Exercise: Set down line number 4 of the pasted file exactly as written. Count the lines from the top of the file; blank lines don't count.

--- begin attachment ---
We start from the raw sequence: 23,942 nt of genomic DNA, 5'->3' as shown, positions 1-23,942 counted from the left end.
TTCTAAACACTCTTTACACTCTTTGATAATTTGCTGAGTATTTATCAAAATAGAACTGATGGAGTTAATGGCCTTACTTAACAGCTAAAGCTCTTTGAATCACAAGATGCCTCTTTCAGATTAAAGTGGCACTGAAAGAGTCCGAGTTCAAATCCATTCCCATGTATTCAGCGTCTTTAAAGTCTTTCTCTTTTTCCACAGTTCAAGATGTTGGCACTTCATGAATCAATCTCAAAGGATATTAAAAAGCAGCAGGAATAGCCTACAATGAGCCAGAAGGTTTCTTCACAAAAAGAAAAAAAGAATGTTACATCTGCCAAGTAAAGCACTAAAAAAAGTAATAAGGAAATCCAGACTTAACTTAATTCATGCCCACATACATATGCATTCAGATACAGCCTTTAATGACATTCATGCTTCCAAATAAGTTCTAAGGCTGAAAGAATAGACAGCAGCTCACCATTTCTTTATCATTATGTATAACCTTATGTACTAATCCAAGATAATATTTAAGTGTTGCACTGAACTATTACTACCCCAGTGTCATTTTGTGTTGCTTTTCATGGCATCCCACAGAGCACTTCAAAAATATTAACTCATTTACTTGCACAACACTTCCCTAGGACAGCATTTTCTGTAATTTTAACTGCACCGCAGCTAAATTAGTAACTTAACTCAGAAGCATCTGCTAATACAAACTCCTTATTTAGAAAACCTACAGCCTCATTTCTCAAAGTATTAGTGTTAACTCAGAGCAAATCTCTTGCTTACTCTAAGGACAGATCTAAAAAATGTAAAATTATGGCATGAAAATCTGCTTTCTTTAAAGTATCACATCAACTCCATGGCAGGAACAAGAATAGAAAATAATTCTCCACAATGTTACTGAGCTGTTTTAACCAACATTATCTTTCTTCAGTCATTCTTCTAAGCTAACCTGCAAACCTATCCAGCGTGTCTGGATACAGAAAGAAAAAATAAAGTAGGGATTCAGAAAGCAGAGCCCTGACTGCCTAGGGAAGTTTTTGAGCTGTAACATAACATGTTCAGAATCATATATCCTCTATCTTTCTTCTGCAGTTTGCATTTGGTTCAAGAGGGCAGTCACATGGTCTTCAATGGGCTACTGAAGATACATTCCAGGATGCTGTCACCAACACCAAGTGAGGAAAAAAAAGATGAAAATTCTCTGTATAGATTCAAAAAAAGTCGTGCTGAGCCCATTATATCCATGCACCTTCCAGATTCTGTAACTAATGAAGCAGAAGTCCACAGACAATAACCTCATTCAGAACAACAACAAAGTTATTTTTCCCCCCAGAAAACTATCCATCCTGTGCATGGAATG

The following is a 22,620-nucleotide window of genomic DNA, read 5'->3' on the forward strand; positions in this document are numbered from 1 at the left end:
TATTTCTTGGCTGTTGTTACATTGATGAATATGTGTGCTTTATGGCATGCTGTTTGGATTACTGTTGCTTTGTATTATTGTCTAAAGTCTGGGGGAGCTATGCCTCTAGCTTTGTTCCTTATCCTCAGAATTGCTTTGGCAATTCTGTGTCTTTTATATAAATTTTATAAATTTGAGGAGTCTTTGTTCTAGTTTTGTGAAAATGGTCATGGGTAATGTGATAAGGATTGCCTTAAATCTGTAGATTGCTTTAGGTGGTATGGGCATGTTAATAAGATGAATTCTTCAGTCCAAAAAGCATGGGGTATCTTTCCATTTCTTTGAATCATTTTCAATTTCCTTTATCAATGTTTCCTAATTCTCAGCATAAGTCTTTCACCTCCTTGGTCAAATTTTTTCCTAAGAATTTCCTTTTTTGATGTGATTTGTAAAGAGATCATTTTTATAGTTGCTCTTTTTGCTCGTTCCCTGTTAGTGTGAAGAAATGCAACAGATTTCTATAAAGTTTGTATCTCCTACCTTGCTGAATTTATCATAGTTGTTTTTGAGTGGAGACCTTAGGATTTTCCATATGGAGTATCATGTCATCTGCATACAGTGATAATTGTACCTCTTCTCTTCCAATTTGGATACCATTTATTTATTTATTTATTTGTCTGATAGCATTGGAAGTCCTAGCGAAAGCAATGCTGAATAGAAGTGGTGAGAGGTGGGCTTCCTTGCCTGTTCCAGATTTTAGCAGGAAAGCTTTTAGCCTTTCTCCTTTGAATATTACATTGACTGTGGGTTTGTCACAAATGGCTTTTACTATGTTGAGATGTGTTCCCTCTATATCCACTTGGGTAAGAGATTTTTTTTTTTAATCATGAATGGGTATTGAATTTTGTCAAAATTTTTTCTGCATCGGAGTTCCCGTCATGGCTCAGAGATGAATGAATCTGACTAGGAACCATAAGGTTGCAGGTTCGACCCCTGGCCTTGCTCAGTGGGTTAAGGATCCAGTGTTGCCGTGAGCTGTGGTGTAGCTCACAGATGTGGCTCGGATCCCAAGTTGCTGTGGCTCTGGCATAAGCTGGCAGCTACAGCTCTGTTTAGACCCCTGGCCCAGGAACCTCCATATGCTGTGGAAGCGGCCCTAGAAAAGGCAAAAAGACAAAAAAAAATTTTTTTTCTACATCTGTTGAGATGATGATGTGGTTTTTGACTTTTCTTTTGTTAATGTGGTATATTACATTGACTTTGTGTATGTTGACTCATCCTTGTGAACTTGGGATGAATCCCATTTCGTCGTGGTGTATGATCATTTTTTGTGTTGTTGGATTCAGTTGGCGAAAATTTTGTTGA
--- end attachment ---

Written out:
TATTTCTTGGCTGTTGTTACATTGATGAATATGTGTGCTTTATGGCATGCTGTTTGGATTACTGTTGCTTTGTATTATTGTCTAAAGTCTGGGGGAGCTATGCCTCTAGCTTTGTTCCTTATCCTCAGAATTGCTTTGGCAATTCTGTGTCTTTTATATAAATTTTATAAATTTGAGGAGTCTTTGTTCTAGTTTTGTGAAAATGGTCATGGGTAATGTGATAAGGATTGCCTTAAATCTGTAGATTGCTTTAGGTGGTATGGGCATGTTAATAAGATGAATTCTTCAGTCCAAAAAGCATGGGGTATCTTTCCATTTCTTTGAATCATTTTCAATTTCCTTTATCAATGTTTCCTAATTCTCAGCATAAGTCTTTCACCTCCTTGGTCAAATTTTTTCCTAAGAATTTCCTTTTTTGATGTGATTTGTAAAGAGATCATTTTTATAGTTGCTCTTTTTGCTCGTTCCCTGTTAGTGTGAAGAAATGCAACAGATTTCTATAAAGTTTGTATCTCCTACCTTGCTGAATTTATCATAGTTGTTTTTGAGTGGAGACCTTAGGATTTTCCATATGGAGTATCATGTCATCTGCATACAGTGATAATTGTACCTCTTCTCTTCCAATTTGGATACCATTTATTTATTTATTTATTTGTCTGATAGCATTGGAAGTCCTAGCGAAAGCAATGCTGAATAGAAGTGGTGAGAGGTGGGCTTCCTTGCCTGTTCCAGATTTTAGCAGGAAAGCTTTTAGCCTTTCTCCTTTGAATATTACATTGACTGTGGGTTTGTCACAAATGGCTTTTACTATGTTGAGATGTGTTCCCTCTATATCCACTTGGGTAAGAGATTTTTTTTTTTAATCATGAATGGGTATTGAATTTTGTCAAAATTTTTTCTGCATCGGAGTTCCCGTCATGGCTCAGAGATGAATGAATCTGACTAGGAACCATAAGGTTGCAGGTTCGACCCCTGGCCTTGCTCAGTGGGTTAAGGATCCAGTGTTGCCGTGAGCTGTGGTGTAGCTCACAGATGTGGCTCGGATCCCAAGTTGCTGTGGCTCTGGCATAAGCTGGCAGCTACAGCTCTGTTTAGACCCCTGGCCCAGGAACCTCCATATGCTGTGGAAGCGGCCCTAGAAAAGGCAAAAAGACAAAAAAAAATTTTTTTTCTACATCTGTTGAGATGATGATGTGGTTTTTGACTTTTCTTTTGTTAATGTGGTATATTACATTGACTTTGTGTATGTTGACTCATCCTTGTGAACTTGGGATGAATCCCATTTCGTCGTGGTGTATGATCATTTTTTGTGTTGTTGGATTCAGTTGGCGAAAATTTTGTTGA